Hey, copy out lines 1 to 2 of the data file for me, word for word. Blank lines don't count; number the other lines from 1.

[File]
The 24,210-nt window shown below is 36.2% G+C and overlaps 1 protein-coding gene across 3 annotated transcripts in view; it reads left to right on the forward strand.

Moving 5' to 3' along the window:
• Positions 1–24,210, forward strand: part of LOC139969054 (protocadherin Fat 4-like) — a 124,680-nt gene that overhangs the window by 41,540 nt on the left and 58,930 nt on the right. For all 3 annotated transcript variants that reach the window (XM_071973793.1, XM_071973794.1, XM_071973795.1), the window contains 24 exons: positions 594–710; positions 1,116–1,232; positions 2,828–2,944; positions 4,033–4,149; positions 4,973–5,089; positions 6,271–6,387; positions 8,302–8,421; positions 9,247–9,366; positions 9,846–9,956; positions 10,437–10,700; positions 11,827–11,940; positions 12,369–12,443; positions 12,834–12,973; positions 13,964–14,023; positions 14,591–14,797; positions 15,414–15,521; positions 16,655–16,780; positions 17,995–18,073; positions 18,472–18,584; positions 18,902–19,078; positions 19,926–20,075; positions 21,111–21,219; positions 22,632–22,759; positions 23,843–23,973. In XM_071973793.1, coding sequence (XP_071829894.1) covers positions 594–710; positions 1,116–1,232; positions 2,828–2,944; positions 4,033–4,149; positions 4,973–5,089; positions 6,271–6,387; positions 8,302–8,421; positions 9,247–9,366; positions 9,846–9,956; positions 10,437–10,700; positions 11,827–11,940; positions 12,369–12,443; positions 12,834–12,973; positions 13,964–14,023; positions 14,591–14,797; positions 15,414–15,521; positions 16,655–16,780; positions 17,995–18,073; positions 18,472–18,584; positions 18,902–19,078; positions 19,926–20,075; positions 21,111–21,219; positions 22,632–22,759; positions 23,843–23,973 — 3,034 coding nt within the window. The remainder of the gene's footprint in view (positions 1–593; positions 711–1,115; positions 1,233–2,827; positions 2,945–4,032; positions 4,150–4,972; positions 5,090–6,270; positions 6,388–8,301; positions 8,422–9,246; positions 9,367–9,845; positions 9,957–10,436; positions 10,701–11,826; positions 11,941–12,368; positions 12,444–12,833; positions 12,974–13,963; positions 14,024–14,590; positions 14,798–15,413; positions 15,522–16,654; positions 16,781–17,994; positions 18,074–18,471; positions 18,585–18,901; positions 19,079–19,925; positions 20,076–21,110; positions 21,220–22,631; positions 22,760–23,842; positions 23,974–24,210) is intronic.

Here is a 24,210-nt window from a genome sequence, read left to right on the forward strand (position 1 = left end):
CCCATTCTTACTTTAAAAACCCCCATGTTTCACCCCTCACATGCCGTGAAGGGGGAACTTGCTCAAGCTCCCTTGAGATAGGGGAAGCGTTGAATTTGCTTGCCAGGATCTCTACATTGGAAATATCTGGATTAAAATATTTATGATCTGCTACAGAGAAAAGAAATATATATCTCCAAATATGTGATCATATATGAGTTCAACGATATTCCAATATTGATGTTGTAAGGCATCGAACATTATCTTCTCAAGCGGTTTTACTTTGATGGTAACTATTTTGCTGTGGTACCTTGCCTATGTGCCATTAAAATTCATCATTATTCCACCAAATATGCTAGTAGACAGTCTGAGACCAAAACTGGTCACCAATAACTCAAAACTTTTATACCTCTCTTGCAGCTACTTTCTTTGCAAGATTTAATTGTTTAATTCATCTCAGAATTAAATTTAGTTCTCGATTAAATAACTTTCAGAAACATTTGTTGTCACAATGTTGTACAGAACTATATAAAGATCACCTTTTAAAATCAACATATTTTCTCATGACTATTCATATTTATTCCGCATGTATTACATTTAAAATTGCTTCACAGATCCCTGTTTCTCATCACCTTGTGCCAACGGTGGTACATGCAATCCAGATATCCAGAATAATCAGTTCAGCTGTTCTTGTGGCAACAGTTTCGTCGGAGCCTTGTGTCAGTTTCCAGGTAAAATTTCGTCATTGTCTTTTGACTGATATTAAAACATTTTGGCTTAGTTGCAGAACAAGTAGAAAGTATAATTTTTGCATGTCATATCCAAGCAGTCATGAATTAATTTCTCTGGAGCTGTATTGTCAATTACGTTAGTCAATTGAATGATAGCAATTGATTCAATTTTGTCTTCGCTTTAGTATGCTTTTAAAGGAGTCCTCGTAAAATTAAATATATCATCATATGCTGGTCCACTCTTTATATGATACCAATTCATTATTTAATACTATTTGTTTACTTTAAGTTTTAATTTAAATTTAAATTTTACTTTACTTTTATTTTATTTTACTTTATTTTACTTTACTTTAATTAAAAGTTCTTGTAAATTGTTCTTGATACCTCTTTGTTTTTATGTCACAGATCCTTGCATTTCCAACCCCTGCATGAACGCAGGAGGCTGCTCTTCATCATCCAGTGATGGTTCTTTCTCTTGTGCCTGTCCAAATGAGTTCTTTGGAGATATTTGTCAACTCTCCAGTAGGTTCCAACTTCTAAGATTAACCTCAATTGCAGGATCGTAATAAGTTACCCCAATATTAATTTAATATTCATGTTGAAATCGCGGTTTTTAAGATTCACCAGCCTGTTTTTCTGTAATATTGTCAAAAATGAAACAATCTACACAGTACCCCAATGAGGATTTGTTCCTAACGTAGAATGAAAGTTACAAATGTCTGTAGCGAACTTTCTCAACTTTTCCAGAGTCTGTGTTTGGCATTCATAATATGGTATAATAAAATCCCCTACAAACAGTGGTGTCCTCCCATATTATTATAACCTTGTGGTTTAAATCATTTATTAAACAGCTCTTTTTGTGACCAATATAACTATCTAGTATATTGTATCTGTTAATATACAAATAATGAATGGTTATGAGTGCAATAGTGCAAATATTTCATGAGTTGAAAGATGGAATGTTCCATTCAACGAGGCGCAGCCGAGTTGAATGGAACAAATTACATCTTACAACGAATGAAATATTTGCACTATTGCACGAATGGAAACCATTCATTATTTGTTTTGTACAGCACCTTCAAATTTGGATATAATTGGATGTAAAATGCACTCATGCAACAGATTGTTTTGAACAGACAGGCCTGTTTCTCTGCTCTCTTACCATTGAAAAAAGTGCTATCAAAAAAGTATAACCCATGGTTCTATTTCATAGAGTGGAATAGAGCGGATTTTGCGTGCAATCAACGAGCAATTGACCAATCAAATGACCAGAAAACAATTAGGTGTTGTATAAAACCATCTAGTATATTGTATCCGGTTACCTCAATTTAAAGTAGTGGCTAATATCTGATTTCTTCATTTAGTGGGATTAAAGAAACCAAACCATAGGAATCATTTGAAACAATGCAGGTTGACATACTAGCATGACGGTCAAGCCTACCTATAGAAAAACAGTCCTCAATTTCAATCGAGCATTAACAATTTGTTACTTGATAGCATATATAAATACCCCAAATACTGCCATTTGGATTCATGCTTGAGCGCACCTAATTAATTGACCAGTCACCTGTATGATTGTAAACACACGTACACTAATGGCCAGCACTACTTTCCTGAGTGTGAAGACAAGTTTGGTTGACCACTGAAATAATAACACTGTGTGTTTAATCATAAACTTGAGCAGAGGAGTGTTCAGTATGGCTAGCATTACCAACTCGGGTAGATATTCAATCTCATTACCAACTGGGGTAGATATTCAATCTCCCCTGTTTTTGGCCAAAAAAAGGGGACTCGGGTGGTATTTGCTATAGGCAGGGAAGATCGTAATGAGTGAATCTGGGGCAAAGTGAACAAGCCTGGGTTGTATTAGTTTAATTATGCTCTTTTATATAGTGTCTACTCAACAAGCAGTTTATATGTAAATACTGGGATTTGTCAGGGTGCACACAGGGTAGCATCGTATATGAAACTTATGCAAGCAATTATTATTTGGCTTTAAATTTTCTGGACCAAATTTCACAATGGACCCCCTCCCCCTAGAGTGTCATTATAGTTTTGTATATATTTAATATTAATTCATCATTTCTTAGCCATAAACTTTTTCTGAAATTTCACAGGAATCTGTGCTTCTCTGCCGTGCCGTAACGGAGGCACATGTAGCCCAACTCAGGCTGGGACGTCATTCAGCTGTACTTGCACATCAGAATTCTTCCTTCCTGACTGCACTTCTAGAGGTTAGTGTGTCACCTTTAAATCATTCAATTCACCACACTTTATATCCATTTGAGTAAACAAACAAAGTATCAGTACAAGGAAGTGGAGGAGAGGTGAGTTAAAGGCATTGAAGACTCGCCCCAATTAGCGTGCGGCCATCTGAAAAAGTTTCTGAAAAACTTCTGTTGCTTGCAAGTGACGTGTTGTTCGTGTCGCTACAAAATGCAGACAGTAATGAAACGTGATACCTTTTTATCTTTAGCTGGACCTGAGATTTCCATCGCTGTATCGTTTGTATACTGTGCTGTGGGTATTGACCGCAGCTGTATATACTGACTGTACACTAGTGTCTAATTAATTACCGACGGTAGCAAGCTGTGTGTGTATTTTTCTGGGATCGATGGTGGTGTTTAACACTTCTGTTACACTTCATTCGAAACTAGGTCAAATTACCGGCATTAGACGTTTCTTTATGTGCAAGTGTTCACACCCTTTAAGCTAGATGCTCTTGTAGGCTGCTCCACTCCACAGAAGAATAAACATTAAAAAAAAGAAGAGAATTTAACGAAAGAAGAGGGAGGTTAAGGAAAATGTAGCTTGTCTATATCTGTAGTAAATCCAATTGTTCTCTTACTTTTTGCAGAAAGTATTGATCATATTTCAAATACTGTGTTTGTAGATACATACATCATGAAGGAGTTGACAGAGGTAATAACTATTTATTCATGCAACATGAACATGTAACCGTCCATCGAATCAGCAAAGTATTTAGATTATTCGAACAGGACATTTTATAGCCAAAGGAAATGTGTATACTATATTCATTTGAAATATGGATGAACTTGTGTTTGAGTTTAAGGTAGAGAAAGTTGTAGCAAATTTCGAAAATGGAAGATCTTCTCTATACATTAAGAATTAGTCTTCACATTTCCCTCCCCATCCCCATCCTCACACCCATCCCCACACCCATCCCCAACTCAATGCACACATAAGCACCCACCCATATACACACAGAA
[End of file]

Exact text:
The 24,210-nt window shown below is 36.2% G+C and overlaps 1 protein-coding gene across 3 annotated transcripts in view; it reads left to right on the forward strand.

Moving 5' to 3' along the window: